In paragraph 139, the G77 is seeking endorsement for the principle of non-discrimination among MEAs and underlines the significance of recognizing the Desertification Convention and the importance of the resources required to ensure its implementation. The US, Canada, Australia and EU are all against this. And it is bracketed.
Action: The IEG issue will not be reopened in Johannesburg but UNEP will require additional resources if it is to fulfil its responsibilities and this is an issue where agency turf wars may erupt. The problems of desertification however may linger on unless the African initiative addresses this. NGOs should perhaps consider this matter along with the GEF replenishment issue.
UN Institutions and the Future of Multilateralism
Role of the General Assembly: Paragraph 125 states that the GA should adopt sustainable development as a key element of the overarching framework for UN activities. It is the body that will give overall political direction to the rest of the system.
The ECOSOC: Paragraph 126 seeks to give ECOSOC the role of coordinating system-wide the efforts of the UN and its specialized agencies and subsidiary bodies using its high level, coordinating and operational segments.
The CSD: Paragraph 127-132. The strengthening of the CSD has only occurred in relation to adding to its role the monitoring of partnerships (Para.130b) but otherwise its negotiating role has been reduced to every two years (Para.129d). The text as it stands is a major setback, reducing and marginalizing the policy role of the CSD. Over the past 10 years (especially in the early years) the CSD provided a needed political forum for discussing and debating critical issues and enhanced multilateral environmental negotiations. Developed countries were largely opposed to setting up any new structure in Rio and it was the G77/China and some NGOs working together that created the political momentum for the creation of the CSD. Lack of sufficient resources and political support over recent years has led to frustration over the efficacy of the CSD and secretariat.
Action: The CSD must not be reduced to predominantly a clearinghouse and register of Type II partnerships, and instead be revitalized to play the role of assessing progress and obstacles in the 3 pillars of sustainable development. As Evan Luard has maintained, ‘If the UN failed to remain a forum for effective negotiation on world problems or to find the means to solve them by consensus and if it therefore failed to reach any decisions at all on many questions, it is the Western majority who must take the main share of the blame for it.’ It is therefore the role of NGOs and activists especially from the North to salvage a missed opportunity to strengthen the UN.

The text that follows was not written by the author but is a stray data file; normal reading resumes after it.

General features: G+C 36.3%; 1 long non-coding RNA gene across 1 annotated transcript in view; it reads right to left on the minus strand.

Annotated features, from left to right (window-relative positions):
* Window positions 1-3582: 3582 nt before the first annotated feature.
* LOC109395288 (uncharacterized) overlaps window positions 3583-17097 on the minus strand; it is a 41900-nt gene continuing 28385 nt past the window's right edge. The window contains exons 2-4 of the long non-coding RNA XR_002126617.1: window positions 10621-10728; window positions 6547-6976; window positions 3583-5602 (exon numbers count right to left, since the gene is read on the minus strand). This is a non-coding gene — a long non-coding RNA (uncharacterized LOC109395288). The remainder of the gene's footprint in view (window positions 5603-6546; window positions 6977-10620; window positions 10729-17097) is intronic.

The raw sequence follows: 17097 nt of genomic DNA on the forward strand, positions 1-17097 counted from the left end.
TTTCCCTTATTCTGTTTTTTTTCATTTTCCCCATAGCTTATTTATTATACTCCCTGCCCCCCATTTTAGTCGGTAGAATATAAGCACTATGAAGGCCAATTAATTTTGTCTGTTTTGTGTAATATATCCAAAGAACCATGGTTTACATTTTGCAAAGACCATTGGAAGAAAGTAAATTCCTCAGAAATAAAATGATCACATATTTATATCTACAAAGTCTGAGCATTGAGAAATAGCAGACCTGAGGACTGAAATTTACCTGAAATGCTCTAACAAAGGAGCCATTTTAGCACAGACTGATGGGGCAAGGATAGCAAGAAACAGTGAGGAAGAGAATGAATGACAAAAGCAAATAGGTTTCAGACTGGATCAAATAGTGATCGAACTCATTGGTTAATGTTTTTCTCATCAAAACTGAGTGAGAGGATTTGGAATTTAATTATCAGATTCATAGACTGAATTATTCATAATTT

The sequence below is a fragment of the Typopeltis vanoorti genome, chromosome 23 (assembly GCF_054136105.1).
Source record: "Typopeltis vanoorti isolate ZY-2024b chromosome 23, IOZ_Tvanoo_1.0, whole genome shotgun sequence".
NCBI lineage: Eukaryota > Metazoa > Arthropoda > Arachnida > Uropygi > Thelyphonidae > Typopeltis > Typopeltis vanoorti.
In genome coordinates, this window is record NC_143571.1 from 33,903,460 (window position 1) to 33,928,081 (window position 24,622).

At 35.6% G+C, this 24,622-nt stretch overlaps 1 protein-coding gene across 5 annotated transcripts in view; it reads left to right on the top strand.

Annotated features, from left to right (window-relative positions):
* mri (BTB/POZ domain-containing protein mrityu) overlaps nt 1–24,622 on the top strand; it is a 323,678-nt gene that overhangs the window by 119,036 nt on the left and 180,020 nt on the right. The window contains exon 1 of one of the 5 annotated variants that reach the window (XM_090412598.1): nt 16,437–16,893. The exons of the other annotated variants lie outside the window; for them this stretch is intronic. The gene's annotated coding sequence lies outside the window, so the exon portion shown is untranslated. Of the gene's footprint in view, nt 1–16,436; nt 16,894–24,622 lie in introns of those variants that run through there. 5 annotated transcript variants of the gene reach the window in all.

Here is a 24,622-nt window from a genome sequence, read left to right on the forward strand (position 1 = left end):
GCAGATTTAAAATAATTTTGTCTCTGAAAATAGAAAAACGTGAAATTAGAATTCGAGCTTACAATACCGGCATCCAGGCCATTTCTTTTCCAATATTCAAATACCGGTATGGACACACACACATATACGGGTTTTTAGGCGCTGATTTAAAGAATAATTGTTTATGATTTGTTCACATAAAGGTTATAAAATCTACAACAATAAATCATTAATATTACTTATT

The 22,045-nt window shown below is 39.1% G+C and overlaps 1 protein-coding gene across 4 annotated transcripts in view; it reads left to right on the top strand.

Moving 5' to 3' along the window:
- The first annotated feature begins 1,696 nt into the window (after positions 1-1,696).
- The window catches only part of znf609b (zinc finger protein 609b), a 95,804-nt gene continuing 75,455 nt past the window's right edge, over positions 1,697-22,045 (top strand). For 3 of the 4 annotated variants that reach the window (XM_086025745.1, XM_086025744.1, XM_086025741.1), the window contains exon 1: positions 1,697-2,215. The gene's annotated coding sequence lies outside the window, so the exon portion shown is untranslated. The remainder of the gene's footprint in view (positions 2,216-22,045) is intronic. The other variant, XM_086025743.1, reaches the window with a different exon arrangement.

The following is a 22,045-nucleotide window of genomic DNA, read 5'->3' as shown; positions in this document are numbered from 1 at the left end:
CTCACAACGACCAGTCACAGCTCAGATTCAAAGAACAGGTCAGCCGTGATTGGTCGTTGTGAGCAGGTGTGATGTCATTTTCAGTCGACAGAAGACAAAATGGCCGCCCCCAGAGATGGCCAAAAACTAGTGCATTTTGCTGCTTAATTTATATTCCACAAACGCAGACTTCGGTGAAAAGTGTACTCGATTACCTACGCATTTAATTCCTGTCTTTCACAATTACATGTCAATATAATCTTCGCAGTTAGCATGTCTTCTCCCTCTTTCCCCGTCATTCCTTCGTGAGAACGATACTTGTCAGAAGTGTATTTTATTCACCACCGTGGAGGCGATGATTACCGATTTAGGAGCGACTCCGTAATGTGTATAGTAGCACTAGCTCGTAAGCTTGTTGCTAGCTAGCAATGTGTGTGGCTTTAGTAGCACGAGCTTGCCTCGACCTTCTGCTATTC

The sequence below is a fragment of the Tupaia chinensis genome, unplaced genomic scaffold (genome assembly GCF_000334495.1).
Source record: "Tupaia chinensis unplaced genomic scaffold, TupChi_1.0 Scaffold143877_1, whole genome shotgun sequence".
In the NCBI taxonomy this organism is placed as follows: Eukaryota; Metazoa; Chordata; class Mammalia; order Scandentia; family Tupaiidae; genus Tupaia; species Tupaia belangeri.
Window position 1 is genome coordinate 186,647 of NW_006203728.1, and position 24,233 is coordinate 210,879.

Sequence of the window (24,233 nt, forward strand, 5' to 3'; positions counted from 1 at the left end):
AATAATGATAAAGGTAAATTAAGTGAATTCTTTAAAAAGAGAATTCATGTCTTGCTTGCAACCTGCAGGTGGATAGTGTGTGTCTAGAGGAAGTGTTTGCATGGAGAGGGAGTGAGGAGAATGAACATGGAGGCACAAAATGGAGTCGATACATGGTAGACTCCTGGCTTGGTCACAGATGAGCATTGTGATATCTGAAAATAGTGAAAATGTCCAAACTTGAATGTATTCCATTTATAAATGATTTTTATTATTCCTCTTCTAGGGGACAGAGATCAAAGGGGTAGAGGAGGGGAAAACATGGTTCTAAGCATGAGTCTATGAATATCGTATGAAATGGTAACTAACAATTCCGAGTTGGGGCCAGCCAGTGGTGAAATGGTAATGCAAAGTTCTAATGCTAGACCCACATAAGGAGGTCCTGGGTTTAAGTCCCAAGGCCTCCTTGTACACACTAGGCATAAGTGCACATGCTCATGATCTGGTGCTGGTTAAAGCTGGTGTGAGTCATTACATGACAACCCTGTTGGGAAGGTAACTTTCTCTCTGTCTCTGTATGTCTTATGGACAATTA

While Bali did not produce the desired outcome of a ‘Bali Commitment’ or ‘Bali Consensus’ it cannot be regarded as a failure because it has left the door open for further meaningful engagement to bridge the differences or at least raise further awareness on areas of contention.
Clearly the UN Charter forms the basis of international law. But much has changed and corporate-led globalization has altered the landscape considerably. To continue to insulate the institutions dealing with trade and finance and put them out of the reach of the UN is untenable and will only serve to further exacerbate existing inequities and unaccountability. Only if the WSSD makes concerted effort to address this disconnect will the sun shine on all the other issues the Summit hopes to speak to.
In the final analysis, even if political will is mustered by the time Johannesburg comes along, the ground level implementation of sustainable development initiatives will require strong institutions and mechanisms at national, regional and international levels with strength, capacity and resources to take the concept to action, to ensure its mainstreaming into thinking processes and its elevation to the status as the only viable paradigm for a sustainable future for humanity’s continued survival on this planet.